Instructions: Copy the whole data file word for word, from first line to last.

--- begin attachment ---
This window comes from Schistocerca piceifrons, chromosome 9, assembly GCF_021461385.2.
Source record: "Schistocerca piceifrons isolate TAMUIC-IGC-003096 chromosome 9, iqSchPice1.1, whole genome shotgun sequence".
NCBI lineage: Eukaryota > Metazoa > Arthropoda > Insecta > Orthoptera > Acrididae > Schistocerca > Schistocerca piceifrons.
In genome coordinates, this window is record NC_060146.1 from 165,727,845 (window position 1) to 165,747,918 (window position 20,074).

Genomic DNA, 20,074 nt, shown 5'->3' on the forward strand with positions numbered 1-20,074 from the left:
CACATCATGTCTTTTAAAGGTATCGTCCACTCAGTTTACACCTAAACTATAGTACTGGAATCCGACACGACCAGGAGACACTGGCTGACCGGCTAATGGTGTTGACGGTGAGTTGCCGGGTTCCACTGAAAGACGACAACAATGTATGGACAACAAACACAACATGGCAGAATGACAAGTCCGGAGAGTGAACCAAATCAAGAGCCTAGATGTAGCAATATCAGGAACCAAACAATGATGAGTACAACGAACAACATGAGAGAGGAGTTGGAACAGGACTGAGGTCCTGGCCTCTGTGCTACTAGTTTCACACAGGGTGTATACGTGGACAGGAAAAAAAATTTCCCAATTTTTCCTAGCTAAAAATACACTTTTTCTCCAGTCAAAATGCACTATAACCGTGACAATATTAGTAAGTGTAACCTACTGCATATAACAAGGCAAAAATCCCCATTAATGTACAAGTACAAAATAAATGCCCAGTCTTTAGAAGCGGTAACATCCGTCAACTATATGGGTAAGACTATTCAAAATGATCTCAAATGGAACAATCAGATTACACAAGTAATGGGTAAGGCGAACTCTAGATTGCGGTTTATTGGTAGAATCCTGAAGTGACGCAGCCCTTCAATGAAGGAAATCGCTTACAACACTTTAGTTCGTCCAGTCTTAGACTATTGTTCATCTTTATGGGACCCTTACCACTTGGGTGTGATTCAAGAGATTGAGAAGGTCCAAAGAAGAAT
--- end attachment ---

This window comes from Schistocerca piceifrons, chromosome 9, assembly GCF_021461385.2.
Source record: "Schistocerca piceifrons isolate TAMUIC-IGC-003096 chromosome 9, iqSchPice1.1, whole genome shotgun sequence".
NCBI lineage: Eukaryota > Metazoa > Arthropoda > Insecta > Orthoptera > Acrididae > Schistocerca > Schistocerca piceifrons.
In genome coordinates, this window is record NC_060146.1 from 165,727,845 (window position 1) to 165,747,918 (window position 20,074).

Genomic DNA, 20,074 nt, shown 5'->3' on the forward strand with positions numbered 1-20,074 from the left:
CACATCATGTCTTTTAAAGGTATCGTCCACTCAGTTTACACCTAAACTATAGTACTGGAATCCGACACGACCAGGAGACACTGGCTGACCGGCTAATGGTGTTGACGGTGAGTTGCCGGGTTCCACTGAAAGACGACAACAATGTATGGACAACAAACACAACATGGCAGAATGACAAGTCCGGAGAGTGAACCAAATCAAGAGCCTAGATGTAGCAATATCAGGAACCAAACAATGATGAGTACAACGAACAACATGAGAGAGGAGTTGGAACAGGACTGAGGTCCTGGCCTCTGTGCTACTAGTTTCACACAGGGTGTATACGTGGACAGGAAAAAAAATTTCCCAATTTTTCCTAGCTAAAAATACACTTTTTCTCCAGTCAAAATGCACTATAACCGTGACAATATTAGTAAGTGTAACCTACTGCATATAACAAGGCAAAAATCCCCATTAATGTACAAGTACAAAATAAATGCCCAGTCTTTAGAAGCGGTAACATCCGTCAACTATATGGGTAAGACTATTCAAAATGATCTCAAATGGAACAATCAGATTACACAAGTAATGGGTAAGGCGAACTCTAGATTGCGGTTTATTGGTAGAATCCTGAAGTGACGCAGCCCTTCAATGAAGGAAATCGCTTACAACACTTTAGTTCGTCCAGTCTTAGACTATTGTTCATCTTTATGGGACCCTTACCACTTGGGTGTGATTCAAGAGATTGAGAAGGTCCAAAGAAGAAT